SanbornHale BW



According to the 1900 U.S. census, the Township population had grown to 7,299.

The villages had electric lights and telephones. Those noisy new gas-powered autos were scaring the horses. 

By 1920 the Township population had grown to 20,860, and the days of roving goats, sheep and pigs were over. Social service needs began to play a more important role in Township activities.

Increased population and rising property values meant more money for the Township. There was a surplus in the treasury, and in 1936 the Township found itself with an $18,000 surplus. A request was sent to the County to reduce the tax levy. At the same time, the Township was facing the need to act as the distribution agency for welfare funds supplied by the State on the theory that the agency of government closest to the taxpayer should distribute the funds.

The Great Depression changed the character of the services the Township offered the community. Mrs. Janet Burgoon was appointed Public Welfare Director. From her office at 561 Lincoln Street, she provided emergency financial aid on a case-by-case basis as well as counseling. She helped clients work through the red tape to get support from state and federal agencies. A directory of services published by the Township welfare office in 1945 listed 40 agencies concerned with residents’ welfare.

In 1944 Mr. Thallmann, Commissioner of Noxious Weeds, was asked to deal with poison ivy and ragweed with the help of village managers. Sanborn Hale, the Township Collector since 1923, was reprimanded for not providing an accounting of his collections and was told he would not be paid until he did.

In 1945 there was a significant change in the way Township officers were elected. Instead of a separate election, Township candidates appeared along with village officials on a ballot and the villages shared the cost of the election with the Township.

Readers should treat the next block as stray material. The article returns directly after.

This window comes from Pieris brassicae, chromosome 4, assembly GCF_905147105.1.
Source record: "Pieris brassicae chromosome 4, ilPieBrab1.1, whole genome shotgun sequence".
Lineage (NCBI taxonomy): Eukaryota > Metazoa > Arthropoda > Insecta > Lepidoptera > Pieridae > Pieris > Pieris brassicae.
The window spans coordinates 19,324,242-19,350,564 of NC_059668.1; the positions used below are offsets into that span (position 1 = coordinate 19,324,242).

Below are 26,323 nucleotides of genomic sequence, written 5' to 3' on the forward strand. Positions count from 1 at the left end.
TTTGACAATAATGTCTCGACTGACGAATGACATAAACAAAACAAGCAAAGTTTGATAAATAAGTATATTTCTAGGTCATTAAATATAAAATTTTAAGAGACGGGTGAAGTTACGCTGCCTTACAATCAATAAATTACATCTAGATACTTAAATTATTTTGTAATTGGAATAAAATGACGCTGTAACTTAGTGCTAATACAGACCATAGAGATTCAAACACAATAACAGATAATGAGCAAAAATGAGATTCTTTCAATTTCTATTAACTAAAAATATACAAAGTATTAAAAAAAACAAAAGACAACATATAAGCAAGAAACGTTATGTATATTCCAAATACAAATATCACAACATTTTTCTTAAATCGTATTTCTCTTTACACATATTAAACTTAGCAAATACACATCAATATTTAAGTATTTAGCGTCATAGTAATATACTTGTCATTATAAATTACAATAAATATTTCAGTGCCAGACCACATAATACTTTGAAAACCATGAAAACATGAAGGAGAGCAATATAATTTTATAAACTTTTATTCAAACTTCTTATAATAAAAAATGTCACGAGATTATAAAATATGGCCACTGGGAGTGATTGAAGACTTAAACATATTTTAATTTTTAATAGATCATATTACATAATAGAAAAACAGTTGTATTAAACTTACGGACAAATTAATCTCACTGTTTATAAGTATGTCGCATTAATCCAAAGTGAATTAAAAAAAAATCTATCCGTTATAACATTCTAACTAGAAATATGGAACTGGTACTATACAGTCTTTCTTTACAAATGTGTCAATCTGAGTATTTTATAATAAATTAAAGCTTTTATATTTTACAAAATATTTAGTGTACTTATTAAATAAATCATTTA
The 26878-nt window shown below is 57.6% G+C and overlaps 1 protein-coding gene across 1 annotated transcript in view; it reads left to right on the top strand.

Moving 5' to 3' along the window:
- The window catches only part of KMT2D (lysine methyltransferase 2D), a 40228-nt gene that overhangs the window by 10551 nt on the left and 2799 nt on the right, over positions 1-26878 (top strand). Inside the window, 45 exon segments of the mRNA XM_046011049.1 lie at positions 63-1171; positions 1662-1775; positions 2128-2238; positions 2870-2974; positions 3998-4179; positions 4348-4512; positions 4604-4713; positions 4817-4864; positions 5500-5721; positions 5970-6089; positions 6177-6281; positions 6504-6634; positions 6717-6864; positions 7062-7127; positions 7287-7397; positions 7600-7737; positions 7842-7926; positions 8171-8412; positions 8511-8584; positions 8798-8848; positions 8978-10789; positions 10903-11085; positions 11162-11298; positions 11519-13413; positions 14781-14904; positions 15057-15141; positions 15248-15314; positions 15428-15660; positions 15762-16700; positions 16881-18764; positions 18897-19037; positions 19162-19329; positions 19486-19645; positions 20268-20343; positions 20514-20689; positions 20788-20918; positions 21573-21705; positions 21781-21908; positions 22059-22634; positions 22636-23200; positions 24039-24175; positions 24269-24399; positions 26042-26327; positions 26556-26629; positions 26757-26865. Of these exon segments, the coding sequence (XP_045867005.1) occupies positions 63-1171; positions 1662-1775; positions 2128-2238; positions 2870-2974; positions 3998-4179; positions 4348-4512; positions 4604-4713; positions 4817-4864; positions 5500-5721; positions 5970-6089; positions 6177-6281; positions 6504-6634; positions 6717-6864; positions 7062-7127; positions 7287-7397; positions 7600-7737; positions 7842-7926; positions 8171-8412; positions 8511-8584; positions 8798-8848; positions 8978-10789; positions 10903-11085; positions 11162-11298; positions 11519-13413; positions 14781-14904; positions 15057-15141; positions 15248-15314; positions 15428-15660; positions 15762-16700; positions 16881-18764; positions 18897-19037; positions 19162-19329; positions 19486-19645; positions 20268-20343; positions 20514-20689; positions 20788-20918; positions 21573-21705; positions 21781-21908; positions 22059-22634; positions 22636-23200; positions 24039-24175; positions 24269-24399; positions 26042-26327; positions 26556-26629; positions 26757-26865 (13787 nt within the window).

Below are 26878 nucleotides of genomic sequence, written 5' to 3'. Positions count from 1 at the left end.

A report published to mark the first 100 years stated that from 1941 to 1945 the Township office provided for 219 families: 55 percent in Wilmette; 21 percent in Winnetka; 20 percent in Glencoe; 2 percent in Northfield; and 2 percent in Kenilworth.

The Township was called on to meet emergency needs while residents’ eligibility for state funds was being investigated. Still aware of one of its founding principles — to assist neighbors in need — the report stated:
Financial distress may spring from a wide variety of causes. It is no respecter of persons and observes no rules...Those in distress in this township are self-respecting victims of misfortune reluctant to accept aid of their neighbors, eager to become independent as quickly as possible.

Today, the same principles hold true. In 2007 New Trier Township unveiled a strategic plan to guide the Township through Fiscal Year 2012. The plan "Moving Forward: A Strategic Plan for New Trier Township" identified emerging needs and included an action plan that employed traditional as well as new funding methods. 

In the Fall 2007 Courier Newsletter, it was written that…
The Township will continue to be at the forefront of what local government can do to best serve the needs of its most vulnerable residents. In determining our residents’ unique needs, some emerging needs that will be addressed include:

The concept of "aging in place" and "universal design" which will be further explored with a goal of developing and/or supporting community-based programs that help seniors and persons with disabilities remain in their homes.

An assessment of how best to aid residents whose income is low due to long term unemployment or chronic under employment conditions and who are lacking in ability to escape personal and economic contingencies.

How to act as a resource for programs that address social isolation, particularly among young adults in the Township.

The plan was made available to residents in both paper copies and on the Township’s website.  

Read the next chapter - New Township Era: Specialization in Human Services

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